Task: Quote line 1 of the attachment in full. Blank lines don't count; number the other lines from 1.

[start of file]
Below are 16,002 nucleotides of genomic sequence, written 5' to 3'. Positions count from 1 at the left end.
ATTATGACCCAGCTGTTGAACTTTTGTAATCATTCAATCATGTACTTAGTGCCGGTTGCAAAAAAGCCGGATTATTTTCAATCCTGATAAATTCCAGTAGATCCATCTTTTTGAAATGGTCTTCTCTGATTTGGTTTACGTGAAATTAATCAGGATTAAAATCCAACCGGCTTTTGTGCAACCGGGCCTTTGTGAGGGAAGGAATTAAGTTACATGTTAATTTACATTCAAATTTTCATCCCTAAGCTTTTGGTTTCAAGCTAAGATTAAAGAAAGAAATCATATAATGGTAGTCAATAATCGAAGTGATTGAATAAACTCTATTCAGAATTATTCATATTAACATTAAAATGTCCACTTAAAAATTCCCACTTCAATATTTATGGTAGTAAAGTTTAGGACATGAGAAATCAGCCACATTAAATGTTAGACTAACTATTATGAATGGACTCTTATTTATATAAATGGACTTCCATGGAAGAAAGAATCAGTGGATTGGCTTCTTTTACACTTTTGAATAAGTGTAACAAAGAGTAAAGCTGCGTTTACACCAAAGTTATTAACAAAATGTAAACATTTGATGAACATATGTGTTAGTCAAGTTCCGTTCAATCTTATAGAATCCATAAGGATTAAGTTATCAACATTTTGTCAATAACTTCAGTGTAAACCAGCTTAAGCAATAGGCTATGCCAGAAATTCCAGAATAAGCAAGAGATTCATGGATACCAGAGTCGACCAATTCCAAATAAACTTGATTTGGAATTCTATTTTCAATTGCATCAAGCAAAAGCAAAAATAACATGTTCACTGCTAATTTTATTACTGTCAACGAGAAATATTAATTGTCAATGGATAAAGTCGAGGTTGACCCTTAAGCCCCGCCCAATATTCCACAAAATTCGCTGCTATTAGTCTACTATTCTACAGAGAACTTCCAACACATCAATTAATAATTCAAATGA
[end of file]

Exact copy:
Below are 16,002 nucleotides of genomic sequence, written 5' to 3'. Positions count from 1 at the left end.